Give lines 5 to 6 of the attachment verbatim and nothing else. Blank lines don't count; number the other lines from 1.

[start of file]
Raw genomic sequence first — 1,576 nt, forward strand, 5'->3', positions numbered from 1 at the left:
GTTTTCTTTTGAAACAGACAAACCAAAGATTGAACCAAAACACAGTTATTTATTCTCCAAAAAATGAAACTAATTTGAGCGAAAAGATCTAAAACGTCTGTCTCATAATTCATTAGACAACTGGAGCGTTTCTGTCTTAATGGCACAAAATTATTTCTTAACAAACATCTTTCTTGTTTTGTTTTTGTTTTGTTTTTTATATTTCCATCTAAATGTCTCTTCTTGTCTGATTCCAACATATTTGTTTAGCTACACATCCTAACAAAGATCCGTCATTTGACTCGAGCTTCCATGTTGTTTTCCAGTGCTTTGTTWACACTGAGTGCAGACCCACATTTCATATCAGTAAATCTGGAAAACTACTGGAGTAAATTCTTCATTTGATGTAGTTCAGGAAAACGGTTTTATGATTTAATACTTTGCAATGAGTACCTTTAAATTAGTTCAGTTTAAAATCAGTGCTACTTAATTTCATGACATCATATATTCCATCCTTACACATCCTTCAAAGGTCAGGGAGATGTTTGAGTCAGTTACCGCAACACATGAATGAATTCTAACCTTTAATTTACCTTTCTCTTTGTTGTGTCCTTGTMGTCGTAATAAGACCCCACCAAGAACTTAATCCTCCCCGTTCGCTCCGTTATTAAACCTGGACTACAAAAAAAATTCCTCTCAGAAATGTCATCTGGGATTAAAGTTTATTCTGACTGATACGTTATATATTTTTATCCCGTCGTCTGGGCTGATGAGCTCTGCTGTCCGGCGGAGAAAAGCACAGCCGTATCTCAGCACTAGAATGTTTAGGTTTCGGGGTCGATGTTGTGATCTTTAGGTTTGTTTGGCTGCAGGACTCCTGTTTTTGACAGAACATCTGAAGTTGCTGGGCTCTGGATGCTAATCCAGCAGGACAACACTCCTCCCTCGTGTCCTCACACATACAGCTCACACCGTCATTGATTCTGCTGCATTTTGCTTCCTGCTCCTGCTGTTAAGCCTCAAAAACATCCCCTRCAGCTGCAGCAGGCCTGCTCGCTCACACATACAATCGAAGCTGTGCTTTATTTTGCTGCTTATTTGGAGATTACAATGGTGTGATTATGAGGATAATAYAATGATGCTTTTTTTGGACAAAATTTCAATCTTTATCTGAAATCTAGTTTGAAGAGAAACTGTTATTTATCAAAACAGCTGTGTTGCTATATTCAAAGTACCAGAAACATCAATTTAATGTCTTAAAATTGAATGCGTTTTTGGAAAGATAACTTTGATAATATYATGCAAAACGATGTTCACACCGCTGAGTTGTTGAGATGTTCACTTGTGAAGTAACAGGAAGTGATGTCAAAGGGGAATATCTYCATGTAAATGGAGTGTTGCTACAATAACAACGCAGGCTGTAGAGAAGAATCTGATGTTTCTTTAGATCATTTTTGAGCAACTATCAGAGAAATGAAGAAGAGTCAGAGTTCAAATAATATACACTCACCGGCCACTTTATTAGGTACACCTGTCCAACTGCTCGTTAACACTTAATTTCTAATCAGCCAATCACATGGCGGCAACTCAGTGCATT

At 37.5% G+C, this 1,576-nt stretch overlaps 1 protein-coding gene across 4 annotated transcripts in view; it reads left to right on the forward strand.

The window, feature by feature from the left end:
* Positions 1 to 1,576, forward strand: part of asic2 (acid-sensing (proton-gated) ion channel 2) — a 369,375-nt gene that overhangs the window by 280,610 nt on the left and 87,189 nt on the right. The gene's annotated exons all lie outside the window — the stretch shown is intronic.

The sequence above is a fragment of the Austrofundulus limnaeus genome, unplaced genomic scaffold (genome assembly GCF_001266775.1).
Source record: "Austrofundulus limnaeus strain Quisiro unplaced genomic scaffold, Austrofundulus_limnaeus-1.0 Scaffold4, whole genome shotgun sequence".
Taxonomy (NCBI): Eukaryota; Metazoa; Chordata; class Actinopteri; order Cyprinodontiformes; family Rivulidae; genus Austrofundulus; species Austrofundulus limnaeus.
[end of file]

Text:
* Positions 1 to 1,576, forward strand: part of asic2 (acid-sensing (proton-gated) ion channel 2) — a 369,375-nt gene that overhangs the window by 280,610 nt on the left and 87,189 nt on the right. The gene's annotated exons all lie outside the window — the stretch shown is intronic.

The sequence above is a fragment of the Austrofundulus limnaeus genome, unplaced genomic scaffold (genome assembly GCF_001266775.1).